Arrangement to Pay markers

Posted by Ben Ryland in Credit Reports on 20 February 2018 - Ben is a Senior Credit Analyst at checkmyfile.

Have you seen an ‘AR’ mark on your credit file? Chances are you might glance at the letters and assume that they relate to payment arrears. In fact, on many credit file providers’ reports if you see an ‘AR’ appearing in the payment history of an account, this means an arrangement to pay has been recorded on the account.

Find out about the other types of markers that can appear on your file

An arrangement to pay marker (shown as ‘AR’) shows that the lender has agreeing to take a reduced monthly payment than originally set out in the credit agreement.

This arrangement to make reduced payments is often a short term solution, until the borrower can make the full payments again and clear any arrears which may accrue as a result of the arrangement. These are similar yet different to mortgage payment holidays, which do not appear on your credit report.

The effects of an AR marker

If an arrangement is in place, that means that payments are being made, however lenders may view it as a sign that you are unable to keep up with your payment agreements, so an arrangement to pay’s impact on your credit file can be severe. This type of marker does tend to have a negative impact on the credit score and rating.

That means any mortgage, loan or finance applications you make may be adversely affected by the presence of an ‘AR’ marker.

Each lender has their own criteria about what they are willing to accept on your credit file when you make an application. As they’ll need to run a credit check before they decide to offer any credit to you, every lender will be able to see this arrangement to pay marker, but it is up to them if they decide to accept your application with this information in mind.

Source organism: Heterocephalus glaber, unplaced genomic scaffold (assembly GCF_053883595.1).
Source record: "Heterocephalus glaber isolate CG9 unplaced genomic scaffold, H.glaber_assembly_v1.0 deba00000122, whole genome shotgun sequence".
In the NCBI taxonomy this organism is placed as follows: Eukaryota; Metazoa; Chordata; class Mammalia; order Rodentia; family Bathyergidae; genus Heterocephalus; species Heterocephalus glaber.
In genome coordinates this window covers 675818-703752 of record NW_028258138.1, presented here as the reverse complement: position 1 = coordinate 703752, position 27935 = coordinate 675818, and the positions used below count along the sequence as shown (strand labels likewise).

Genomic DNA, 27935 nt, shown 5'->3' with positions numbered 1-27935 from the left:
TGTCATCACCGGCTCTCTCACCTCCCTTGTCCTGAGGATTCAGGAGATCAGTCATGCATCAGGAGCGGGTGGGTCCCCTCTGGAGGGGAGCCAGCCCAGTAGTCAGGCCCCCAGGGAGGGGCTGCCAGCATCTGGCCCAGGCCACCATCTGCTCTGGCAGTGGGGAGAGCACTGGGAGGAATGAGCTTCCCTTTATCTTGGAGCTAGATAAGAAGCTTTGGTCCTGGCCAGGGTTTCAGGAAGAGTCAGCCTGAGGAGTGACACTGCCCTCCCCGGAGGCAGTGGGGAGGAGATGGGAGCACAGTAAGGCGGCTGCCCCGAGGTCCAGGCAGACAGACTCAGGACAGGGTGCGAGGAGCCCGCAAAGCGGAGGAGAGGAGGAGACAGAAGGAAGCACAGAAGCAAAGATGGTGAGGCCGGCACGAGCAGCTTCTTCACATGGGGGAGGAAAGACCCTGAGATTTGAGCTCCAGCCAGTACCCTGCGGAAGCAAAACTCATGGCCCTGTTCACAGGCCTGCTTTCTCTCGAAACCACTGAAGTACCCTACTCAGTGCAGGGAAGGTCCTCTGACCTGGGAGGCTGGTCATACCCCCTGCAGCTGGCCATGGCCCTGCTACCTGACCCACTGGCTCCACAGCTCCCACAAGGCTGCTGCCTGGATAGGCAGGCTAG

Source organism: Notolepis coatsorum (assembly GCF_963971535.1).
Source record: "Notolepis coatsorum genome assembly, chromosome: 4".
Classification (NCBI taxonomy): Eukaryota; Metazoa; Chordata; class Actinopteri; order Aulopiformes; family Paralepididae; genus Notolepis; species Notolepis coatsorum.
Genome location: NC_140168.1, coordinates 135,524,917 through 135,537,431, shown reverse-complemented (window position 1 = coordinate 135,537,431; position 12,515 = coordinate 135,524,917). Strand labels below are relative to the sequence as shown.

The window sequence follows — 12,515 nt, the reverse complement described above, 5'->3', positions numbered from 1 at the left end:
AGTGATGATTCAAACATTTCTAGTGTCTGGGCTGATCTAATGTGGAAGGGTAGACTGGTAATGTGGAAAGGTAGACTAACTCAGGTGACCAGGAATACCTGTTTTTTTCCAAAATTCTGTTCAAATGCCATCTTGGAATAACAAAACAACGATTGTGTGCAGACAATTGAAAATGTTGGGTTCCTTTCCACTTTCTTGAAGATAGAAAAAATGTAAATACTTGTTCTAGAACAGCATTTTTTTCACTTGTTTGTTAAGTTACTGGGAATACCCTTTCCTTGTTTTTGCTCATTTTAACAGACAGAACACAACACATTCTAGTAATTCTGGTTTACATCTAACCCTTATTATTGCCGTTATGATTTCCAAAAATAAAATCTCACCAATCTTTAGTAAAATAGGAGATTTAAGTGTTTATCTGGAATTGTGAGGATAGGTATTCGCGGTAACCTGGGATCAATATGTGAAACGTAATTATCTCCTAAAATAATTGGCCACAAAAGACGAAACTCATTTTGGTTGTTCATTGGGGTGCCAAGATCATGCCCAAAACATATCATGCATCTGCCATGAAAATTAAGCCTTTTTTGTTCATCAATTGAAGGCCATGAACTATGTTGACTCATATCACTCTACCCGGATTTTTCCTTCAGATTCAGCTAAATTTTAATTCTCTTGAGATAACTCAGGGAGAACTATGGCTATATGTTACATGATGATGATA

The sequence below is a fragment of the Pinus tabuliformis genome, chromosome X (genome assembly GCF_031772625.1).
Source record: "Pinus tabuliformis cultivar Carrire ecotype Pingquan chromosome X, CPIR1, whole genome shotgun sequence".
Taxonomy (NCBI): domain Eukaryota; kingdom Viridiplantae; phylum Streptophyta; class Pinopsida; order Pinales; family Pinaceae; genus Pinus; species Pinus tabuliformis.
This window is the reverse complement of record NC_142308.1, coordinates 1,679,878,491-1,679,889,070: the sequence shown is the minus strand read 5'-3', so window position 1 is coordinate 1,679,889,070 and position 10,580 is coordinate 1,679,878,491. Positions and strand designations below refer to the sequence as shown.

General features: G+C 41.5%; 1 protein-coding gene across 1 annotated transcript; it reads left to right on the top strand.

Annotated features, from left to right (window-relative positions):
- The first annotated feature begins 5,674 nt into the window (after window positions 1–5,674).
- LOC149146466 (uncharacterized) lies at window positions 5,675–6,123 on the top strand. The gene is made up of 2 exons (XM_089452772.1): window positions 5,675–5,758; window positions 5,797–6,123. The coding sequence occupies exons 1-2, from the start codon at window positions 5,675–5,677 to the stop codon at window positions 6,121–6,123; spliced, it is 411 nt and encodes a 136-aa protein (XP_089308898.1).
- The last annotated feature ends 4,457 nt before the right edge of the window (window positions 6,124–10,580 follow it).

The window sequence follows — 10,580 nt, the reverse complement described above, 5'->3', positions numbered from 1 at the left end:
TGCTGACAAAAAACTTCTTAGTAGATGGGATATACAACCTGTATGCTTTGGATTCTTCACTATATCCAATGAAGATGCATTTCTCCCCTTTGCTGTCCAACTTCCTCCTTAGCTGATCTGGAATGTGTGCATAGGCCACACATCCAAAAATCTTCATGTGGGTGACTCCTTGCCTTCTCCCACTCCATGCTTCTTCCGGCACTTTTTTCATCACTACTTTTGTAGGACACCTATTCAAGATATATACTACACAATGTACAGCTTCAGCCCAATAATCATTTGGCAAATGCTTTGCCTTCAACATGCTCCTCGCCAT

In the most extreme cases, an arrangement to pay can be viewed as negatively as a default mark. As the borrower is unable to fulfil the agreed repayment of the debt when it falls due, this is similar to where an account can go into default. On the other hand, a lender may take the view that a payment (although reduced) is being made regularly as part of the arrangement and would not take as severe a view of the arrangement to pay history, however this would be at the lender’s discretion.

How long will AR markers stay on my file?

Like most other forms of negative information on your credit file, it will remain for 6 years from the date of the last “AR” payment marker. If you do go into an arrangement to pay with a lender, it is important to make sure that you keep up with those payments to avoid additional negative markers appearing on your report, which could prevent lenders wanting to offer you credit in the future.

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For more help and advice about dealing with debt problems or financial troubles, our Debt Advice Centre is full of helpful, unbiased and free-to-use resources to help get you back on track.

Updated 20/02/18 by Jamie Mackenzie Smith

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